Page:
Linked by Thom Holwerda on Thu 7th May 2009 08:24 UTC
Internet & Networking When Google released the first version of its Chrome web browser, many eyebrows were raised over the fact that it updated itself automatically and silently, in the background, without user intervention or even so much as a notice. As it turns out, this has been a brilliant move by Google, as Chrome users are the most likely to have up-to-date installations of their browser, followed at a respectable distance by Firefox users. Safari and Opera trail behind significantly.
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RE[5]: No Thanks
by cyclops on Thu 7th May 2009 12:34 UTC in reply to "RE[4]: No Thanks"
cyclops
Member since:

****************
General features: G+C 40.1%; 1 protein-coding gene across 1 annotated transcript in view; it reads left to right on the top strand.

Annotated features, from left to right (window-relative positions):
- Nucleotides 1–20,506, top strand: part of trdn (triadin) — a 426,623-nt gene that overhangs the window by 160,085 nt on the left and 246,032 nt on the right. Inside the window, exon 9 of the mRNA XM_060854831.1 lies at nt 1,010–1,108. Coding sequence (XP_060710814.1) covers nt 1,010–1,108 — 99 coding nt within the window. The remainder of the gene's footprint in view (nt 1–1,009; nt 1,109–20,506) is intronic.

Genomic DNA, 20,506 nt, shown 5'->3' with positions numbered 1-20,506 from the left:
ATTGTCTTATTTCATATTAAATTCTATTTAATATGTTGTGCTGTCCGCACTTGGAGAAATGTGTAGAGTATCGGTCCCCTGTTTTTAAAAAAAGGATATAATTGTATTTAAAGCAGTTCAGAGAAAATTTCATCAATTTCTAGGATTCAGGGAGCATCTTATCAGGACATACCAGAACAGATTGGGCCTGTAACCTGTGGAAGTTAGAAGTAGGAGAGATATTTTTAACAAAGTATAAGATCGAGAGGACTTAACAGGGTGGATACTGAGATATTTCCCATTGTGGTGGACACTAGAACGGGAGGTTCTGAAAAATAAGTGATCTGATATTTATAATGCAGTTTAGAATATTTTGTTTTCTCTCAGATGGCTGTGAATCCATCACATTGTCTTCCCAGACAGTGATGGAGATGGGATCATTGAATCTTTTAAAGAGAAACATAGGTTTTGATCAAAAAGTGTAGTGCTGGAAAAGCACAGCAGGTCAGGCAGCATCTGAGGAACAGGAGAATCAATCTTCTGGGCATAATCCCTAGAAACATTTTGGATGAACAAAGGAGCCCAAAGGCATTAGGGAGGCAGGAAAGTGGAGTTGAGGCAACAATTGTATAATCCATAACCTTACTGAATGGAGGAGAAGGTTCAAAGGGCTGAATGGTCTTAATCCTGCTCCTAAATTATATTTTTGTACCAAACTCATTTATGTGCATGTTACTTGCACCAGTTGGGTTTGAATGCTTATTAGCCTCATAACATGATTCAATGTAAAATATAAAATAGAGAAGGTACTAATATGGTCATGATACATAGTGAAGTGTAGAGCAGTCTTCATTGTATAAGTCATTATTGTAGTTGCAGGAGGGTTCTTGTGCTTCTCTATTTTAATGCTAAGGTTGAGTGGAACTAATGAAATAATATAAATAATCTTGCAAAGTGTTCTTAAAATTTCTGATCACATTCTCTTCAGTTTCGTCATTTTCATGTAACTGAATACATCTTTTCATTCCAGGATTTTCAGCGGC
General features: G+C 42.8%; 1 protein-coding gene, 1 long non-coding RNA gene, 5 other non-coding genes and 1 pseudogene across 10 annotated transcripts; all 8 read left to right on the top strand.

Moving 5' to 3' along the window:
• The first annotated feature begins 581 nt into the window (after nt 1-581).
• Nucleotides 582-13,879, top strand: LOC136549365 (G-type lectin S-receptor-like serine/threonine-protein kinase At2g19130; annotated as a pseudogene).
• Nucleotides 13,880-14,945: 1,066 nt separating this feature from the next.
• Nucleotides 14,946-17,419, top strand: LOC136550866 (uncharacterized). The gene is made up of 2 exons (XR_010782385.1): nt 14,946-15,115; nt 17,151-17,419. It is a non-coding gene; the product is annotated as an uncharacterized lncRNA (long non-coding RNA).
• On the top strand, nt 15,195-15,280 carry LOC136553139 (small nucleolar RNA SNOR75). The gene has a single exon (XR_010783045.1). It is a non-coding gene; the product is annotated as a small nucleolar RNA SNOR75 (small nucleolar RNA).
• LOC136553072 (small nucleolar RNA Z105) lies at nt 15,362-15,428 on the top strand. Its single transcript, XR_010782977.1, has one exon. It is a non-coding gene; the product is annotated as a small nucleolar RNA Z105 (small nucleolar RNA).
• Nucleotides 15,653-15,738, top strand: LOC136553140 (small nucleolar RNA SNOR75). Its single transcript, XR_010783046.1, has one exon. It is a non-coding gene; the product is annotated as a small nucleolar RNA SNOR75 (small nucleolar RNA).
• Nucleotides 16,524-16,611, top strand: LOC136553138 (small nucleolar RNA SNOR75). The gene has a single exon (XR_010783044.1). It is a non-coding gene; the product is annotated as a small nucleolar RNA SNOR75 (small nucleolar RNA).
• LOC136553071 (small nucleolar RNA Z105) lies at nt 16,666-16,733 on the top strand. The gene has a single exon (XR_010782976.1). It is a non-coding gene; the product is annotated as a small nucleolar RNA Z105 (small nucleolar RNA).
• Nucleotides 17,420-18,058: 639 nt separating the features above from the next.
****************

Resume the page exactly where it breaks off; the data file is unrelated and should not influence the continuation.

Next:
2006-03-12

Interestingly if as you state you are not interested in new features you can in Ubuntu, and wait for Ubuntu to Upgrade.

System(Menu)-->Software Sources(Menu Item)-->Updates(Tab)-->Automatic Updates(Title)-->Check for Updates(Checkbox:Daily)-->Install security updates without confirmation(Radio Button)

BTW I leave the example above as to why stuff if clearer to do though the command line.

Reply Parent Score: 3

RE[6]: No Thanks
by ephracis on Thu 7th May 2009 15:15 in reply to "RE[5]: No Thanks"
ephracis Member since:
2007-09-23

Yes, but that's only the security updates. I still get that annoying icon when there's the usual bugfixes. I *only* want to do a manual upgrade when it's time to upgrade to a new release of Ubuntu.

Minor upgrades (bugfixes and security fixes) should be done automatically and without my knowledge.

Reply Parent Score: 1

RE[7]: No Thanks
by Drantin on Thu 7th May 2009 19:49 in reply to "RE[6]: No Thanks"
Drantin Member since:
2006-07-10

There's a nice utility that system administrators have been using for years to automate just such tasks: cron.

Also applicable to ubuntu, is cron-apt.

http://www.builderau.com.au/program/linux/soa/Automatically-update-...

Reply Parent Score: 1